Redis: replication, part 1 — an overview. Replication vs Sharding. Sentinel vs Cluster. Redis topology.
Initially, it was planned to write one small post with an example how to create a Redis replication but as I read more and more details — I wanted to describe more and more about it, so eventually I split this post into two parts.
In this one — some quick overview, a brief explanation about differences in Redis data storage, topology examples.
In short terms but with links to detailed documentation and other useful posts on other resources.
In the second part — a couple of examples of how to configure a simple replication and replication with Redis Sentinel.
Redis Replication vs Sharding
Redis supports two data sharing types replication (also known as mirroring, a data duplication), and sharding (also known as partitioning, a data segmentation). In this — Redis Cluster can use both methods simultaneously.
Is a data coping overall Redis nodes in a cluster which allows to make requests to one or more slave nodes and making data persistence if some of those nodes will go down, providing a High Availability.
Using this approach — the read requests will be faster.
With the data segmentation — all data will be split into a few parts and this will improve each node’s performance as it will store only some part of the data and will not serve all requests.
Using this approach — the write requests will go faster.
Redis Sentinel vs Redis Cluster
Was added to Redis v.2.4 and basically is a monitoring service for master and slaves.
Also, can send notifications, automatically switch masters and slaves roles if a master is down and so on.
Might have a sense to be used for a bare master-slave replication (see below) without full clustering.
It works as a dedicated daemon using a
sentinel binary or
redis-server in the sentinel mode.
Will perform nodes reconfiguration if the master went down — will choose a new master from the slaves left.
Requires at least three Sentinel instances to have a quorum for a new master election and to decide if one of a Redis nodes goes down
Was added to Redis v.3.0 and represents a full clustering solution for segmentation, replication, and its nodes management.
Will perform data synchronization, replication, manage nodes access persistence if some will go down.
The Sentinel usage in the Redis Cluster case doesn’t make sense as Cluster will do everything itself.
One Redis instance
The simplest and most classical case.
Simple in running and configuration.
Limited by a host’s resources — its CPU and memory.
In case of such Redis instance will go down — all dependent services will be broken as well as there is no any availability or fault tolerance mechanisms.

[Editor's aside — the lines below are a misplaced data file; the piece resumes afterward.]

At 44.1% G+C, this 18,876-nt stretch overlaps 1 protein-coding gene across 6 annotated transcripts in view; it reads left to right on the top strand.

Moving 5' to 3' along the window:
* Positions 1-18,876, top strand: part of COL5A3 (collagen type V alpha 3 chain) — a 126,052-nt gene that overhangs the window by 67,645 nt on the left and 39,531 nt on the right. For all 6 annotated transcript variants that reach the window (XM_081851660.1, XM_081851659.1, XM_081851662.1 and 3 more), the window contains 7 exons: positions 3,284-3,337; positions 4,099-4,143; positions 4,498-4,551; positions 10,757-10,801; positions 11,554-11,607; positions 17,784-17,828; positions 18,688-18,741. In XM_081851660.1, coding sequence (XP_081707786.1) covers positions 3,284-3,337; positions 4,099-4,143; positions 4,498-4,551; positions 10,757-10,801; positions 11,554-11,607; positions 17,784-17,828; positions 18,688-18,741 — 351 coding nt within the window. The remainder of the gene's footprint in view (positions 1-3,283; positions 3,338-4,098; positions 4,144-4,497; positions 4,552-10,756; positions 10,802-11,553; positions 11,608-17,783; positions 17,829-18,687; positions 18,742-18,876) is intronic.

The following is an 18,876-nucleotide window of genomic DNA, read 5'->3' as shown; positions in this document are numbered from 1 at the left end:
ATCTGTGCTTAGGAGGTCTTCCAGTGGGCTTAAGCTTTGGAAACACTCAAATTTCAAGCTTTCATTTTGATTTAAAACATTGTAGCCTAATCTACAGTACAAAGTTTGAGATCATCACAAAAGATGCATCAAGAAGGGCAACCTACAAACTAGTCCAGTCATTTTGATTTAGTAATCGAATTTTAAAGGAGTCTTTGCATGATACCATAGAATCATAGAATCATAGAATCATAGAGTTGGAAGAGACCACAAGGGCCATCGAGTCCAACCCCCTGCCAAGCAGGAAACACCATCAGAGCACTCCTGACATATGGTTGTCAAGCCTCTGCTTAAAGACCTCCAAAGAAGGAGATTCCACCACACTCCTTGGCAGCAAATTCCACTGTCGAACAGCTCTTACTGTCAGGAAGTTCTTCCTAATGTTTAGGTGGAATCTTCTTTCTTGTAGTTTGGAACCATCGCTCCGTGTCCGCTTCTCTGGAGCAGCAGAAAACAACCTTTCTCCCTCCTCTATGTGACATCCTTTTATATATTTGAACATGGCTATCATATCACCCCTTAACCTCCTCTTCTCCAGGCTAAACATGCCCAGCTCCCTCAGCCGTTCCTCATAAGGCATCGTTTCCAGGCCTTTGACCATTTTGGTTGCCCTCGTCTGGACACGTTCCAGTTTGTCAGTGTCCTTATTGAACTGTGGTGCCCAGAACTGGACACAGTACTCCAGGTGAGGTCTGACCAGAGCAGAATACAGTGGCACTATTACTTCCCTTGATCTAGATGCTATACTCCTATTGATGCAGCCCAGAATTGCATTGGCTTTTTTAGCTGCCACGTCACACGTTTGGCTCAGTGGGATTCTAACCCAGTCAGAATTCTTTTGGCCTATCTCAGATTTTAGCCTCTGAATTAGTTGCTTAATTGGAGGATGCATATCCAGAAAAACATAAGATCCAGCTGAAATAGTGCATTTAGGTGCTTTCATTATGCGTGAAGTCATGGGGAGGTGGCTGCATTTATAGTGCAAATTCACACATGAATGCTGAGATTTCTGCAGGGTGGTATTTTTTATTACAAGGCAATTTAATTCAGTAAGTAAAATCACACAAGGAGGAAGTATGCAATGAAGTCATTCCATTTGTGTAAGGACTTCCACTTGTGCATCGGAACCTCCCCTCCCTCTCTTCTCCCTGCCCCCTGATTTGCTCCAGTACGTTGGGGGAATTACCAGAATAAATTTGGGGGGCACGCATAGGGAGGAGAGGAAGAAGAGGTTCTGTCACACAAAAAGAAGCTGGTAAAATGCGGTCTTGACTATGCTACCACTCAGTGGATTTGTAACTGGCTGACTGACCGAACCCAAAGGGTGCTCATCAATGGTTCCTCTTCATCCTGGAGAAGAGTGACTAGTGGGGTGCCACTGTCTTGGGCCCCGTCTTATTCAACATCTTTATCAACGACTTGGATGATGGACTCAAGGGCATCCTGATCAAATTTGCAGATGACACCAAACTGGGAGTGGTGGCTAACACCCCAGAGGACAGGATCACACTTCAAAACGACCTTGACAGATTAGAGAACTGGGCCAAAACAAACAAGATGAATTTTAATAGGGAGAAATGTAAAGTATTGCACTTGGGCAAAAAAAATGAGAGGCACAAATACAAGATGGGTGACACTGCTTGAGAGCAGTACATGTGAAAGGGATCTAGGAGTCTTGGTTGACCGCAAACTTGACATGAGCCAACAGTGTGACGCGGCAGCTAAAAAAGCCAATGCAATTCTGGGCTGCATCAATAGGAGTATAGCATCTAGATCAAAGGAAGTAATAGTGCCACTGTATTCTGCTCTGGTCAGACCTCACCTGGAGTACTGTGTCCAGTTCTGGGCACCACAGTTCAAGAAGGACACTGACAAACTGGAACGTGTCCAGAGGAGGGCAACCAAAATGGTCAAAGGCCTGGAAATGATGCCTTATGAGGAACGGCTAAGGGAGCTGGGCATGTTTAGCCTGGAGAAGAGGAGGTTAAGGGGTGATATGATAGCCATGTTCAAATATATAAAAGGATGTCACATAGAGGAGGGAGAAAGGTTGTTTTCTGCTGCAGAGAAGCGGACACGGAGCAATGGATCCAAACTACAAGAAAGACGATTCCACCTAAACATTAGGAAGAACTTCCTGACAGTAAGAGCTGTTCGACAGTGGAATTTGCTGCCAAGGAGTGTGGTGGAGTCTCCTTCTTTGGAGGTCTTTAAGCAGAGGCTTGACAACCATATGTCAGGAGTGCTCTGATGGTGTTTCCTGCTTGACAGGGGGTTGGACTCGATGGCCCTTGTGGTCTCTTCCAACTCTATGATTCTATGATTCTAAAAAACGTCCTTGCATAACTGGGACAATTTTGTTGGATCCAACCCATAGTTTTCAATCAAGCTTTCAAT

One master which has multitype slaves attached.
Data will be updated on this master and then the master will push those changes to its replicas.
Slaves can talk to the master only and can’t communicate with other slaves, but still can have their own slaves
Slaves are read-only nodes — no data changes can be performed there unless this wasn’t configured explicitly (see the second part of this post).
In case of any node will go down — all data still will be available for clients as data is replicated over all nodes.
Simple in configuration but the write operations are limited by the master’s resources.
In case of the master will go down — you’ll have to manually reconfigure slaves and change slave to master roles for one on them.
Also, clients need to know which they have to use for writes operations.
Already described above but a few more words here.
Similarly to the Redis Replication — Sentinel has one Master instance which has a priority when deciding on a Redis master’s elections.
I.e. in case of one Redis Master and two slaves and if Sentinel Master works on the same host where Redis Master is running and this host will go down — Sentinel will choose Sentinel’s new Master instance and those two Sentinels instances need to decide which Redis slave will have to become a new Redis Master.
During this — a Sentinel’s Master will have more weight in such an election.
Keep in mind that not every Redis client able to work with Sentinel, all client can be found here>>>.
And the most powerful solution — the Redis Cluster.
Has a few master instances and each can have one more — up to 1000 — slaves.
Will take care of data sharding, replication, synchronization, and failover operations.
Must have at least 6 Redis nodes — 3 for masters and three for slaves.
Can redirect clients requests to a necessary master or slave host — but the client must have an ability to work with Redis Cluster.
Originally published at RTFM: Linux, DevOps and system administration.